Upcoming Online Lectures from the Klau Library, HUC-JIR

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Please join us for the following lectures:

For more information please contact Jeanie Rosensaft<jrosensaft@huc.edu>

IMAGINING ESTHER: THE SPLENDID ILLUSTRATED ESTHER SCROLLS IN THE HUC COLLECTION

Tuesday, February 23, 2021 at 1:00 pm ET

Sharon Liberman Mintz, Curator of Jewish Art, The Library of The Jewish Theological Seminary; Senior Consultant/Judaica, Sotheby’s New York

Explore the history and art of Esther scrolls, created and used for the celebration of Purim, which often feature a cycle of elaborate and fascinating illustrations and the interplay of text and images. While the format of the scroll was maintained for this biblical book, for centuries the artists of these scrolls readily adopted the predominant aesthetic traditions into their decoration, reflecting a rich variety of artistic styles along with the continuity of the scribal traditions.

Presented by the Klau Library. Register for this special session here. 


 

KASHRUTH (JEWISH DIETARY LAWS), COMMUNITY, AND CONTROL: SHEHITAH (RITUAL SLAUGHTER) MANUALS AND THEIR AFTERLIVES IN EARLY MODERN EUROPE

Monday, March 1, 2021 at 1:00 pm ET

Dr. Joshua Teplitsky, Associate Professor of History, Stony Brook University

How did someone learn to be a kosher butcher in early modern Europe, and what sort of material traces remain from that process? Manuals for ritual slaughterers were a remarkably popular genre in Jewish printing in the early modern period. While these books might appear to be "do it yourself" guides to preparing kosher meat, the handwritten inscriptions in the margins and blank pages allow us to reconstruct the process by which someone studied and was certified to be a shohet (ritual slaughterer). Discover how print and manuscript culture interacted in the transmission of practical instruction and of "book learning" and learn about the upheavals caused by cases of forgery, deception, and fraud amidst Jewish efforts at regulating, certifying, and controlling the production of kosher meat in modern Europe.   

Presented by the Klau Library. Register for this special session here.

 

Silk and Ink: Hebrew Printing and Commercial Networks in Early Modern Bologna 

Tuesday, April 13, 2021 at 1:00 pm ET

Rabbi Joseph A. Skloot, Ph.D., Rabbi Aaron D. Panken Assistant Professor of Modern Jewish Intellectual History, HUC/New York

Jews were early adopters of the technology of printing. Encounter the identities of some of these innovators – a small group of Jewish silk weavers in the city of Bologna, including Italian Jews, Ashkenazim, and Sephardi exiles, who produced an eclectic mix of nine books over four years, from 1536 to 1540. While these works have merited some attention from bibliographers, the printers themselves, and their place in the Jewish communal and commercial life of Bologna, are a new realm of scholarly and historical analysis.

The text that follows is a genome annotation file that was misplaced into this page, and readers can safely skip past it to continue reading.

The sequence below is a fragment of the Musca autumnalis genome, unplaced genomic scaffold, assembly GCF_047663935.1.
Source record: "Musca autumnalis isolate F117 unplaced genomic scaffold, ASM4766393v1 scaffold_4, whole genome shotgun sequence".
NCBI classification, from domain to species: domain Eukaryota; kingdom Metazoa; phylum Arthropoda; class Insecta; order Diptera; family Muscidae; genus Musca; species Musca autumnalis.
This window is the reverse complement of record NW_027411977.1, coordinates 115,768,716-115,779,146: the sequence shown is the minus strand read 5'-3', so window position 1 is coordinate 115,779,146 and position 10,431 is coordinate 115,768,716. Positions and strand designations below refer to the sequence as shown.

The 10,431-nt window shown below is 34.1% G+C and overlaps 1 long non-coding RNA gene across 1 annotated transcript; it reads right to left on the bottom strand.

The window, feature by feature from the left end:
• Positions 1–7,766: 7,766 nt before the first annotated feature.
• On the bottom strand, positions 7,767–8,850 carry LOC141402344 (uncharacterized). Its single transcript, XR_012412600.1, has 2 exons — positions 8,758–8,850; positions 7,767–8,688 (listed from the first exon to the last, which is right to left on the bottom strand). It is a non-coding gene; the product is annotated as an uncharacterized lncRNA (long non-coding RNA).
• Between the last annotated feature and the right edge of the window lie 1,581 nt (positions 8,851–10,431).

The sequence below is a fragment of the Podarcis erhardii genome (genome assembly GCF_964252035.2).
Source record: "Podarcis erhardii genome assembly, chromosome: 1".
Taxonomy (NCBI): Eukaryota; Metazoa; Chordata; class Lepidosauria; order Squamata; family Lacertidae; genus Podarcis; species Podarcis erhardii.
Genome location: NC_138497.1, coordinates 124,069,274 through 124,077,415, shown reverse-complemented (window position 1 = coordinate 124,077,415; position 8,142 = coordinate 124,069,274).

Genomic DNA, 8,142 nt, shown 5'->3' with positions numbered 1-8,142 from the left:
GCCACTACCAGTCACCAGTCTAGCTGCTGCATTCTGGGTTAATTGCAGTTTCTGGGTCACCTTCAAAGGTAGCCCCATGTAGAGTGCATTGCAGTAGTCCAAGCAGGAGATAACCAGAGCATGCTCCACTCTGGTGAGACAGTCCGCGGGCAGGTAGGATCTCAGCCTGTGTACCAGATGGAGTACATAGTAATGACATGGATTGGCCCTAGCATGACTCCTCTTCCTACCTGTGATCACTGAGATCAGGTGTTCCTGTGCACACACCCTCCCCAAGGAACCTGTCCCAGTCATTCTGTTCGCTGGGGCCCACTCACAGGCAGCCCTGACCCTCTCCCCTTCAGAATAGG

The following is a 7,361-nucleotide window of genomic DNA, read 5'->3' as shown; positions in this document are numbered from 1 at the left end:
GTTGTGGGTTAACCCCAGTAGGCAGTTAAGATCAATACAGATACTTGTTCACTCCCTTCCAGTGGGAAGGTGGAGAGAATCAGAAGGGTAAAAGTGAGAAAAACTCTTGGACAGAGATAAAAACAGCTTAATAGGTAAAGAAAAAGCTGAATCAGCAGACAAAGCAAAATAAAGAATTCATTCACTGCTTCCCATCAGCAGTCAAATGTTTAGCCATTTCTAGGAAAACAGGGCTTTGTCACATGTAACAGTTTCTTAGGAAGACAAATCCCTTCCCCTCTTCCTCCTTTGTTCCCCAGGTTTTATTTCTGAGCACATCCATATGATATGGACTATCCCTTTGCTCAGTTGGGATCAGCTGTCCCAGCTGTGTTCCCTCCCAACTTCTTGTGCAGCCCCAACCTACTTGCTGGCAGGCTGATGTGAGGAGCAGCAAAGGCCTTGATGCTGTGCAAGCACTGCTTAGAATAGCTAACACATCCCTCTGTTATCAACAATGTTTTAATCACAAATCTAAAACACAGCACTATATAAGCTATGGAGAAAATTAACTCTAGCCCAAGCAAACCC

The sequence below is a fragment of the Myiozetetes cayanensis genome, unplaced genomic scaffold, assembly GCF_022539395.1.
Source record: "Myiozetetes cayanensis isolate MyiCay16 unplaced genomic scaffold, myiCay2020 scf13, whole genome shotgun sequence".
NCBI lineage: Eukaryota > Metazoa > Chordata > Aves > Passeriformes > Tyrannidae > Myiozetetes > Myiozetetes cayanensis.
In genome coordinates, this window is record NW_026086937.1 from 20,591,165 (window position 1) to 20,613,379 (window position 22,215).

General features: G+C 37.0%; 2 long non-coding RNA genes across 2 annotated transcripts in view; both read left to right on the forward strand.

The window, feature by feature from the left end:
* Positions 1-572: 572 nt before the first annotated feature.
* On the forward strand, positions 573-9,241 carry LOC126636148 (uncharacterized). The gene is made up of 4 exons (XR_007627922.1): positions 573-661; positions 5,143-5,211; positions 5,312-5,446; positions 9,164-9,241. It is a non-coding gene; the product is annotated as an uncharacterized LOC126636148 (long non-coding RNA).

Presented by the Klau Library. Register for this special session here.


 

A SPARK OF KING DAVID: RABBI ISRAEL NAJARA'S POETRY AND MUSIC

Tuesday, March 16, 2021 at 1:00 pm ET

Edwin Seroussi, Emanuel Alexandre Professor of Musicology, The Hebrew University of Jerusalem; Director, Jewish Music Research Centre

The attraction of modern audiences to the songs of Rabbi Israel Najara (c.1550-1625) serves as a point of departure for a journey into one of the most intriguing artists of the early modern period. Najara was a unique figure in the history of piyyut (Jewish liturgical poems, usually designated to be sung, chanted, or recited during religious services), a tradition active in Safed, Damascus, and Gaza. Discover Manuscript 2035 in HUC’s renowned Klau Library – a collection of Hebrew sacred poetry arranged to the musical nodes of Turkish music dating to the 17th century, particularly the poetry of Rabbi Najara – and enjoy poems that are sung to this day in synagogues and Jewish homes. 

Presented by the Klau Library. Register for this special session here.  

 

EVERY BOOK HAS A STORY: THE STORY OF ALPHA BETAH OF BEN SIRA 

Thursday, May 20, 2021 at 1:00 pm ET

Yoram Bitton, Director of Libraries, HUC 

More than 500 years ago, a contentious and unsettling book representative of what today we would call Pulp Fiction was published. Entitled Alpha Betah of Ben Sira, it was printed for the first time in Constantinople in 1519, became very popular, and was reprinted many times in the 16th century. Through this book’s fascinating story and its social-historical context, glimpse one of the treasures among the more than one million collection items preserved on HUC’s library shelves. 

Presented by the Klau Library. Register for this special session here.


 

TEMPLES AND TABERNACLES: HOW THE ANCIENT ISRAELITES WORSHIPPED

Thursday, February 4, 2021 at 1:00 pm ET

Dr. David Ilan, Director, Nelson Glueck School of Biblical Archaeology, HUC/Jerusalem

Chapters 25-27 of the Book of Exodus (Parashat Terumah) contain a very detailed description of the Tabernacle in the Sinai desert and how the Israelites – priests and lay people – were instructed to carry out the Tabernacle rituals.  Later, in II Kings 6, Solomon’s Temple is described in detail and prescriptions for ritual action in the Temple then appear throughout Exodus and Leviticus. Through the presentation of visual reconstructions of these edifices and rituals and parallels from Egypt, Syria, and beyond, learn about the historical and social implications of Israelite ritual, how things changed radically with the destruction of the First Temple, and how the biblical prescriptions are relevant today. 

Presented by the Klau Library. Register for this special session here.


 

Categories: Lecture
Keywords: Judaic studies